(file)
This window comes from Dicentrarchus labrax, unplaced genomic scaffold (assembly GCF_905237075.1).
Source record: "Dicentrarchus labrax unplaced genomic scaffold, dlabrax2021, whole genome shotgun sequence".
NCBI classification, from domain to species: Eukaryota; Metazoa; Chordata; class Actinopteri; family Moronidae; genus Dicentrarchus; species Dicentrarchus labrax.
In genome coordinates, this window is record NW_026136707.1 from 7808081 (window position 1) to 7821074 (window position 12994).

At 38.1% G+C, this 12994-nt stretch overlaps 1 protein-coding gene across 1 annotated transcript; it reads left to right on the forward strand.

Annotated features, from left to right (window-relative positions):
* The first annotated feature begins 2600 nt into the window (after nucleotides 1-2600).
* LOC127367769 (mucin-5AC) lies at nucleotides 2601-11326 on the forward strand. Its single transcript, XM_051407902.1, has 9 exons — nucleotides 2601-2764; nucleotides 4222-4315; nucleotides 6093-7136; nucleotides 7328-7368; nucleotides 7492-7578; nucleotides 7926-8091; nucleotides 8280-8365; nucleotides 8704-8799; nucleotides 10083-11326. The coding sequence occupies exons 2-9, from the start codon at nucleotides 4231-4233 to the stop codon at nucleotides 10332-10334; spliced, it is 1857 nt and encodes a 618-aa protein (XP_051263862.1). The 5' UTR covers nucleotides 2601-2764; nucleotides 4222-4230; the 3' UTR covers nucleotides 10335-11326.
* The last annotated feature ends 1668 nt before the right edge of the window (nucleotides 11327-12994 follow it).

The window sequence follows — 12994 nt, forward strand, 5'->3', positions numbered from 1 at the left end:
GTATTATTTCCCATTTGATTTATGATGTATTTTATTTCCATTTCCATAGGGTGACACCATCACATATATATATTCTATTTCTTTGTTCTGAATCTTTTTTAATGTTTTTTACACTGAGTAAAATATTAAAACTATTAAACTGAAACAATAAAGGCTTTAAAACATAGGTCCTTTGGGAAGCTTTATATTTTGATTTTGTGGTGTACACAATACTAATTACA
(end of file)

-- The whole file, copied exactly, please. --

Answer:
This window comes from Dicentrarchus labrax, unplaced genomic scaffold (assembly GCF_905237075.1).
Source record: "Dicentrarchus labrax unplaced genomic scaffold, dlabrax2021, whole genome shotgun sequence".
NCBI classification, from domain to species: Eukaryota; Metazoa; Chordata; class Actinopteri; family Moronidae; genus Dicentrarchus; species Dicentrarchus labrax.
In genome coordinates, this window is record NW_026136707.1 from 7808081 (window position 1) to 7821074 (window position 12994).

At 38.1% G+C, this 12994-nt stretch overlaps 1 protein-coding gene across 1 annotated transcript; it reads left to right on the forward strand.

Annotated features, from left to right (window-relative positions):
* The first annotated feature begins 2600 nt into the window (after nucleotides 1-2600).
* LOC127367769 (mucin-5AC) lies at nucleotides 2601-11326 on the forward strand. Its single transcript, XM_051407902.1, has 9 exons — nucleotides 2601-2764; nucleotides 4222-4315; nucleotides 6093-7136; nucleotides 7328-7368; nucleotides 7492-7578; nucleotides 7926-8091; nucleotides 8280-8365; nucleotides 8704-8799; nucleotides 10083-11326. The coding sequence occupies exons 2-9, from the start codon at nucleotides 4231-4233 to the stop codon at nucleotides 10332-10334; spliced, it is 1857 nt and encodes a 618-aa protein (XP_051263862.1). The 5' UTR covers nucleotides 2601-2764; nucleotides 4222-4230; the 3' UTR covers nucleotides 10335-11326.
* The last annotated feature ends 1668 nt before the right edge of the window (nucleotides 11327-12994 follow it).

The window sequence follows — 12994 nt, forward strand, 5'->3', positions numbered from 1 at the left end:
GTATTATTTCCCATTTGATTTATGATGTATTTTATTTCCATTTCCATAGGGTGACACCATCACATATATATATTCTATTTCTTTGTTCTGAATCTTTTTTAATGTTTTTTACACTGAGTAAAATATTAAAACTATTAAACTGAAACAATAAAGGCTTTAAAACATAGGTCCTTTGGGAAGCTTTATATTTTGATTTTGTGGTGTACACAATACTAATTACA